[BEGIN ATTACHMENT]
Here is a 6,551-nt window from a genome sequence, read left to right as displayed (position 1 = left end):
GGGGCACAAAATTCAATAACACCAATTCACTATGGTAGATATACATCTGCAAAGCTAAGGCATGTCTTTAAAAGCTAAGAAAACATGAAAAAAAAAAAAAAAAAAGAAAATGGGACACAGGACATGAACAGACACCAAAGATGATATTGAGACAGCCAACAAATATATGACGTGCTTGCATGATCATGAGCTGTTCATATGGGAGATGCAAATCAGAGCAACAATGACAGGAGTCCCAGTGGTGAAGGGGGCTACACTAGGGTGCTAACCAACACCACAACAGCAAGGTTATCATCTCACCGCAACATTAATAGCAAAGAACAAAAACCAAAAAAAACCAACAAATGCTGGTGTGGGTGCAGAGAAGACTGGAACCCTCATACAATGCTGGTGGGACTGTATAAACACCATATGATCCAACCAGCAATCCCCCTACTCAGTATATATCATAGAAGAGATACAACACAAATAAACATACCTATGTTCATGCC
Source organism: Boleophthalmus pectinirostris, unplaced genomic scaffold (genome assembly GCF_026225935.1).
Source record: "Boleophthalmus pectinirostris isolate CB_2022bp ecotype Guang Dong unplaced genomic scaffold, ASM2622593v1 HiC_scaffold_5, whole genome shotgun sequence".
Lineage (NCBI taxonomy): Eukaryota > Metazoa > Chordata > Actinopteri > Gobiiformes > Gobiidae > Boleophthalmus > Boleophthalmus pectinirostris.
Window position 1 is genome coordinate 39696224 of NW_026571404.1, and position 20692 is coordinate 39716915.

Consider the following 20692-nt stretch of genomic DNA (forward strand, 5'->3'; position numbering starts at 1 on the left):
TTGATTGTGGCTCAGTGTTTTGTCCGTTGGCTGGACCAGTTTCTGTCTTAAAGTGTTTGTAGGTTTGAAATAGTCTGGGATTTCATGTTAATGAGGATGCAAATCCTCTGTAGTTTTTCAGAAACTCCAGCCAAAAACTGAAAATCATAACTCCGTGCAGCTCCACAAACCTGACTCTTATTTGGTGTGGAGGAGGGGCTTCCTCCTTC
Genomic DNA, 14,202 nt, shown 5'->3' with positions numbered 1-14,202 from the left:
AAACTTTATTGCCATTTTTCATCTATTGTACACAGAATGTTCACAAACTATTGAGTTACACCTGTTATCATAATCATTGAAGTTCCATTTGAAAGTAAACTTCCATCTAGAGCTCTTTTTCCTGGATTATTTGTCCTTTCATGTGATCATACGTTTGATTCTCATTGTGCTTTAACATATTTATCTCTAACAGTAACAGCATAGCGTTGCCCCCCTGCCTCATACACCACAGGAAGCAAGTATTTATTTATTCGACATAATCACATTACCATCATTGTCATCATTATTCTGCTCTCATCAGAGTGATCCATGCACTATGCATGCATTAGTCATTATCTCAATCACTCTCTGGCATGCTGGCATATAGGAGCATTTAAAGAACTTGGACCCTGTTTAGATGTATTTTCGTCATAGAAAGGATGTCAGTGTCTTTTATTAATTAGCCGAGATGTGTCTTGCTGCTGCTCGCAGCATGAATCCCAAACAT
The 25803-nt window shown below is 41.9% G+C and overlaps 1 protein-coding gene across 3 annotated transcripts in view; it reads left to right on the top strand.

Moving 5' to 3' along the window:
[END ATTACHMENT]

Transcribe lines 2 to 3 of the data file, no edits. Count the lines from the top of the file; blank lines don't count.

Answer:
GGGGCACAAAATTCAATAACACCAATTCACTATGGTAGATATACATCTGCAAAGCTAAGGCATGTCTTTAAAAGCTAAGAAAACATGAAAAAAAAAAAAAAAAAAGAAAATGGGACACAGGACATGAACAGACACCAAAGATGATATTGAGACAGCCAACAAATATATGACGTGCTTGCATGATCATGAGCTGTTCATATGGGAGATGCAAATCAGAGCAACAATGACAGGAGTCCCAGTGGTGAAGGGGGCTACACTAGGGTGCTAACCAACACCACAACAGCAAGGTTATCATCTCACCGCAACATTAATAGCAAAGAACAAAAACCAAAAAAAACCAACAAATGCTGGTGTGGGTGCAGAGAAGACTGGAACCCTCATACAATGCTGGTGGGACTGTATAAACACCATATGATCCAACCAGCAATCCCCCTACTCAGTATATATCATAGAAGAGATACAACACAAATAAACATACCTATGTTCATGCC
Source organism: Boleophthalmus pectinirostris, unplaced genomic scaffold (genome assembly GCF_026225935.1).